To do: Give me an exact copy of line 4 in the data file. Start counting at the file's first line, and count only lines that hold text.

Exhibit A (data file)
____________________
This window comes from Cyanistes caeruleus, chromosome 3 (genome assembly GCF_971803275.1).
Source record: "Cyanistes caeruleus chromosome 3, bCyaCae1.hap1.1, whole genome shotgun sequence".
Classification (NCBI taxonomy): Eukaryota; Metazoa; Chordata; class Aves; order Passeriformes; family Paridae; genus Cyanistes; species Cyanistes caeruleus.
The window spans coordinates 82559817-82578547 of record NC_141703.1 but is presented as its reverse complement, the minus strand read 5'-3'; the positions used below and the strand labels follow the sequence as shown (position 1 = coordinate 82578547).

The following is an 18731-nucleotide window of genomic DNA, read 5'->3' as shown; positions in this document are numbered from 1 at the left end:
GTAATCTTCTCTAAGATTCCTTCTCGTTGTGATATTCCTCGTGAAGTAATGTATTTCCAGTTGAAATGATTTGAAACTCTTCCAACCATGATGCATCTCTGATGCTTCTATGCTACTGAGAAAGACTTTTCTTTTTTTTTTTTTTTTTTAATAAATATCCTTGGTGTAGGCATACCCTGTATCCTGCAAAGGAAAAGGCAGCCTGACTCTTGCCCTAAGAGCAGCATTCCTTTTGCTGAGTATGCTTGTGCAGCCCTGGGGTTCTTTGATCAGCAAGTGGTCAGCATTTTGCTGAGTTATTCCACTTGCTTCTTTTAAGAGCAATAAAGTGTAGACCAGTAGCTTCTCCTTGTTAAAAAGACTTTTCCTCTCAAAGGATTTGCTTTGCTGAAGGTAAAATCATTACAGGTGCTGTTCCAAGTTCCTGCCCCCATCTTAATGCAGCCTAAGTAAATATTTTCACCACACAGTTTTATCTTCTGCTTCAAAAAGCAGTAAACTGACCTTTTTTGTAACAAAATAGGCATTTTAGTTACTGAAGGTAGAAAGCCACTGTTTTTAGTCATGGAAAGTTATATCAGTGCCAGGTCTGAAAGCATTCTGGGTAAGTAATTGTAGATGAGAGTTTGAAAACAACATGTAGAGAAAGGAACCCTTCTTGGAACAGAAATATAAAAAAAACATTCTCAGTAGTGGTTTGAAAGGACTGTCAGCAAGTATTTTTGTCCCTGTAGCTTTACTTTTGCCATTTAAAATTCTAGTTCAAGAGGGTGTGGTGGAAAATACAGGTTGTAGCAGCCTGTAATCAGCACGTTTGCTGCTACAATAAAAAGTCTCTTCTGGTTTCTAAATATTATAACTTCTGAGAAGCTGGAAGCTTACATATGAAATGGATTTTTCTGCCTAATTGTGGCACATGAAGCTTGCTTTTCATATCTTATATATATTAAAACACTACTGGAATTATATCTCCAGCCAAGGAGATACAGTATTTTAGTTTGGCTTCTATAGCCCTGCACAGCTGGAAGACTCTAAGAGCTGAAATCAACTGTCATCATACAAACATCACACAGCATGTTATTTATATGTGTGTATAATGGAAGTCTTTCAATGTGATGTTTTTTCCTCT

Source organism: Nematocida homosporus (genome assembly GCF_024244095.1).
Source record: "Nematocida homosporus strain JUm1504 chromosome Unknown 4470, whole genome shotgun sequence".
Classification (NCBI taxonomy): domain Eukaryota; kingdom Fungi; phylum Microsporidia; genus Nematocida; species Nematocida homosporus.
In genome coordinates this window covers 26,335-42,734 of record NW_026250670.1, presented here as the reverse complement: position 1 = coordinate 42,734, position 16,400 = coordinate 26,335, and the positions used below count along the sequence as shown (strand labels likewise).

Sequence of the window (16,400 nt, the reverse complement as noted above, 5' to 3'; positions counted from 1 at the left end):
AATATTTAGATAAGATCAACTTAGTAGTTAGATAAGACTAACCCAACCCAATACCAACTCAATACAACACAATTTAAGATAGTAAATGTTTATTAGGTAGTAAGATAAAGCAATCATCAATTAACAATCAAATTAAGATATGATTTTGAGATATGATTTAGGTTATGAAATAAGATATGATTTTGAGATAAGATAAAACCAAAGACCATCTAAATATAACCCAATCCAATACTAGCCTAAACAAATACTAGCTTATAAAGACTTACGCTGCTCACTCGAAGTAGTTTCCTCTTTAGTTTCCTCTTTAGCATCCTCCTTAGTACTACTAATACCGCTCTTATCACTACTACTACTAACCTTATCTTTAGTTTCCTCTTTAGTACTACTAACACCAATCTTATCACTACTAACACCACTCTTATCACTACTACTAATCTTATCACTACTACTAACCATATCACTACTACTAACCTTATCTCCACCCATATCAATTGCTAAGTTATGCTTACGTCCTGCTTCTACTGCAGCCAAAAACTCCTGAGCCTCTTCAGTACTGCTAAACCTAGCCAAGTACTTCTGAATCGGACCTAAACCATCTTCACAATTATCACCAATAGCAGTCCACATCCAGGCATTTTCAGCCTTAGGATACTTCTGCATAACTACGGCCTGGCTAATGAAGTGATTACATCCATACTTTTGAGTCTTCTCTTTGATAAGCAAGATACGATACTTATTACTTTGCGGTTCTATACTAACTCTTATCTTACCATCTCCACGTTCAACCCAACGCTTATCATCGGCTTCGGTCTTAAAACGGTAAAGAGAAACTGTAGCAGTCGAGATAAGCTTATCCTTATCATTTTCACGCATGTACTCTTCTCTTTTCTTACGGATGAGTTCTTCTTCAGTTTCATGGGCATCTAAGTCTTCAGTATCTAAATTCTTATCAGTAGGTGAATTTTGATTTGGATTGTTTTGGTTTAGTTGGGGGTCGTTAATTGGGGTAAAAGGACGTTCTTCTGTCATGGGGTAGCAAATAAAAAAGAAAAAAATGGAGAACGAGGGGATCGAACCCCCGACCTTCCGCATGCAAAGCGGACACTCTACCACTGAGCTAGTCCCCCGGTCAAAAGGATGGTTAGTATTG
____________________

The window spans coordinates 82559817-82578547 of record NC_141703.1 but is presented as its reverse complement, the minus strand read 5'-3'; the positions used below and the strand labels follow the sequence as shown (position 1 = coordinate 82578547).